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-   -   How many 90 degree bends can I use? (http://www.diychatroom.com/f7/how-many-90-degree-bends-can-i-use-162586/)

Ocelot 11-08-2012 11:10 AM

How many 90 degree bends can I use?
 
http://i50.tinypic.com/34fe5b5.jpg.

Is this acceptable? It is for a bathroom sink. As you can see, the plumbing comes out of the floor. The vanity has exposed shelves and it would look terrible putting a hole through the vanity, so I am trying to go through the wall.

jklingel 11-08-2012 04:16 PM

The drain system has zero problems, but where is the vent?

Ocelot 11-08-2012 05:08 PM

I back tracked and put an AAV on the top, so now the last 90 going out of the wall is a tee with an AAV on top. I will be putting the vanity in front of it and drilling a couple inconspicuous holes to allow it to vent. Thanks!

joecaption 11-08-2012 05:19 PM

An AAV needs to be accessable.
Those supplys and drains should have been run though the wall not the floor.

Ocelot 11-08-2012 05:25 PM

I know it. As a result I had to run the supply like I did the drain, entering the wall at the bottom and out by the waste drain. I cut out a section of the wall which will be hidden by the vainity, so I can still access the AAV by removing the vanity.

jaydevries 11-08-2012 09:07 PM

also at least where i live you can not glue abs to pvc must stay all the same or convert with mechanical fitting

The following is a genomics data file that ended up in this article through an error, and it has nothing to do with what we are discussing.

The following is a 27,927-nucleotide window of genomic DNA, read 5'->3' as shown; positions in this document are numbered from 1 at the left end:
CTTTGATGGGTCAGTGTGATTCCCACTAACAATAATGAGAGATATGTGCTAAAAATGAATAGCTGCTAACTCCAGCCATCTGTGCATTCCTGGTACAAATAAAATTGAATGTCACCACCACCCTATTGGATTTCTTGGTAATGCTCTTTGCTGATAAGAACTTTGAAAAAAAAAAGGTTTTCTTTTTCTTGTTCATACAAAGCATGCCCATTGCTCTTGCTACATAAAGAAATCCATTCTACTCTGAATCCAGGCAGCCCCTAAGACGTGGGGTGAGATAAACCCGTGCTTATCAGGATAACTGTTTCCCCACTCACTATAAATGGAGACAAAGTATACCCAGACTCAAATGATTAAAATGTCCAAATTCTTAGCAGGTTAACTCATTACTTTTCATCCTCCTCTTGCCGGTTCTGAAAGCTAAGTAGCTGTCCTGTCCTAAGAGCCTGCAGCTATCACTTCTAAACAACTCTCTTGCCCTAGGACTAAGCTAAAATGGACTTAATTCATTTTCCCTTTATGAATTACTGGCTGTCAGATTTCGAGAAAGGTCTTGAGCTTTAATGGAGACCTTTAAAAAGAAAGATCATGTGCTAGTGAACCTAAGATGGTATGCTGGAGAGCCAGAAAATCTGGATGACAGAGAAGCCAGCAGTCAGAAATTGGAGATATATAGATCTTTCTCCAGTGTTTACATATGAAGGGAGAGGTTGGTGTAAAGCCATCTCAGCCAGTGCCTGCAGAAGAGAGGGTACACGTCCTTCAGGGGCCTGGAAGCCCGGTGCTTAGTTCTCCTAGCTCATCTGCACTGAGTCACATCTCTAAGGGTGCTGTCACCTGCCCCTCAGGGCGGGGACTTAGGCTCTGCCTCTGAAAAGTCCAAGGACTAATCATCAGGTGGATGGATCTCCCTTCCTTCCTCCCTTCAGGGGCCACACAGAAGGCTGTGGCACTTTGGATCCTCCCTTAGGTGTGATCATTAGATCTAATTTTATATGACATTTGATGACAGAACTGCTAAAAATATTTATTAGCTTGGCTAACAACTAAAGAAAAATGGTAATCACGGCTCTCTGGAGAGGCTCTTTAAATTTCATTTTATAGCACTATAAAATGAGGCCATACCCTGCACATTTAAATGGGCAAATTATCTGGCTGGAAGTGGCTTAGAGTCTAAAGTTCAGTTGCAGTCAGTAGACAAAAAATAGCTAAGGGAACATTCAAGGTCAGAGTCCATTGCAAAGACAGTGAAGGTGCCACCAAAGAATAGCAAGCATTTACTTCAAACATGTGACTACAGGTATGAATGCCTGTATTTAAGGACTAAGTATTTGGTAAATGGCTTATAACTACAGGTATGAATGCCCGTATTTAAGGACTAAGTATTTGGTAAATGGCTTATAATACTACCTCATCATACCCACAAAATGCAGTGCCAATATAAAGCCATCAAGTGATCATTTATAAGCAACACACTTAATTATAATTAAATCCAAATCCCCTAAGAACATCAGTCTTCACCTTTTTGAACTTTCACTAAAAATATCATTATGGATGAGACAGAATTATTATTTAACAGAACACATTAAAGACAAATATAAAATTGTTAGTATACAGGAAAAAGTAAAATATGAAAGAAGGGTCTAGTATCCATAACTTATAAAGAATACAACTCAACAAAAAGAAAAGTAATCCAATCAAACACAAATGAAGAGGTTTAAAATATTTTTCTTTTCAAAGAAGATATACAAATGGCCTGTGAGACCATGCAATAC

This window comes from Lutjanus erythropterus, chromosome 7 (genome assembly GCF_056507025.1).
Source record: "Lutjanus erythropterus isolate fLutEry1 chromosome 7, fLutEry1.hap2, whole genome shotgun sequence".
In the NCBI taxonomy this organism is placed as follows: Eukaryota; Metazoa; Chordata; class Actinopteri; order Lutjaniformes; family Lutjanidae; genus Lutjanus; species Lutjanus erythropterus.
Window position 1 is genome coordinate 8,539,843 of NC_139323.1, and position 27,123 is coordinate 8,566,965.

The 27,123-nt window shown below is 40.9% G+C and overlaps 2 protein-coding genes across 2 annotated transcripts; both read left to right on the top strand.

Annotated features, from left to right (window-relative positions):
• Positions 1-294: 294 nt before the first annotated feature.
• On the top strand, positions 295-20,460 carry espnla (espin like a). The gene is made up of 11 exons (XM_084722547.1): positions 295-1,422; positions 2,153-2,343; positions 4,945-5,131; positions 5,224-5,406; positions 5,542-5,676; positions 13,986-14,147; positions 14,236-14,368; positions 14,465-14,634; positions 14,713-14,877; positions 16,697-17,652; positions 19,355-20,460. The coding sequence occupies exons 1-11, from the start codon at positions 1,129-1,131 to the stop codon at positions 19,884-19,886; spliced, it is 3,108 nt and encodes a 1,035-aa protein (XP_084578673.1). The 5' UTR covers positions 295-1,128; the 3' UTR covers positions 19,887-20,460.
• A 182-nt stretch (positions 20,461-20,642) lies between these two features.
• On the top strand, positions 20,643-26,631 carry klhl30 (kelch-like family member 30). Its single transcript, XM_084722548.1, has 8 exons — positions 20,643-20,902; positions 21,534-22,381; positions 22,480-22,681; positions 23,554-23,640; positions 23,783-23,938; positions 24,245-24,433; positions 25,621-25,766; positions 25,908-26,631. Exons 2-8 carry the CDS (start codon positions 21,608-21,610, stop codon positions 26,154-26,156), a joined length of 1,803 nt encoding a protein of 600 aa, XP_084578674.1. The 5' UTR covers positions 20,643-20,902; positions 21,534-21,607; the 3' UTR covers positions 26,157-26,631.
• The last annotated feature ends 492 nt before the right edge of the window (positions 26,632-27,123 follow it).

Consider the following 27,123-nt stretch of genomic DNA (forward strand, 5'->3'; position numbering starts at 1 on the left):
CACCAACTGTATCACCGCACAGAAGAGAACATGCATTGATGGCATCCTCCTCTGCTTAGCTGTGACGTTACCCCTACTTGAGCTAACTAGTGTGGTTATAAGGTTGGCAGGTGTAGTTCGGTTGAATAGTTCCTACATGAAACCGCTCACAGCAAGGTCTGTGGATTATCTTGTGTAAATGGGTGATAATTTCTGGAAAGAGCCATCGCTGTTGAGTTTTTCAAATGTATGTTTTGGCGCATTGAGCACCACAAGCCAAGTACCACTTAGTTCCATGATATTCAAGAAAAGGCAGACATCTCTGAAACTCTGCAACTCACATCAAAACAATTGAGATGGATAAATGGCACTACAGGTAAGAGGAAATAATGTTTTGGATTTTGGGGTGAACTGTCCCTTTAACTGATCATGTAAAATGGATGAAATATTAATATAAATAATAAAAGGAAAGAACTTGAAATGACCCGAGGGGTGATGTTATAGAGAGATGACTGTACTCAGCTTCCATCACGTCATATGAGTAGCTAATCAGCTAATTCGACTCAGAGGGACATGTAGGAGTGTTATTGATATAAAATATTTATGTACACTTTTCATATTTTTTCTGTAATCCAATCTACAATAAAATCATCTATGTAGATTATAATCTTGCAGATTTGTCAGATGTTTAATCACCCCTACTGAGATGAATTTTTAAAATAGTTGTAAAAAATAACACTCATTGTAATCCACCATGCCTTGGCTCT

joecaption 11-08-2012 09:12 PM

Still trying to figure out since your not going to use the old steel pipe why it was not just removed and new pipe ran in the same spots.

ben's plumbing 11-08-2012 09:49 PM

that whole thing is illegal.... where i come from..ben

joecaption 11-08-2012 09:53 PM

Same here.

Ocelot 11-08-2012 10:27 PM

It is actually black PVC. The exposed pipe was painted black to conceal it better under the vanity. As I said, an AAV was installed on the top with access, also acting as a clean out. The pipe you see in the wall is old gas pipe. It was cut off like that, which I found when I opened up the wall.

joecaption 11-08-2012 10:47 PM

Where not there to see it, but just from looking at the sizes and spacing, I highly doubt it was a gas line.
I'm seeing two supply lines and and an old drain line.

Ocelot 11-08-2012 10:54 PM

Quote:

Originally Posted by joecaption (Post 1047872)
Where not there to see it, but just from looking at the sizes and spacing, I highly doubt it was a gas line.
I'm seeing two supply lines and and an old drain line.

All my supply lines in the house are copper. All my gas lines are steel. But your right, the spacing is too similar to water lines. ahh the joys of a 1920 house.

joecaption 11-08-2012 11:08 PM

Why would there be two gas lines" Why the larger line? And back in 1920's there was no copper lines for water pipes.

TheEplumber 11-08-2012 11:15 PM

1 Attachment(s)
I have piped the drain like you show and it passed inspection- sometimes structural stuff makes you get creative. AAV's are frowned on in my neck of the woods so I can't speak with a lot of experience but if you do it like this you should be good to go


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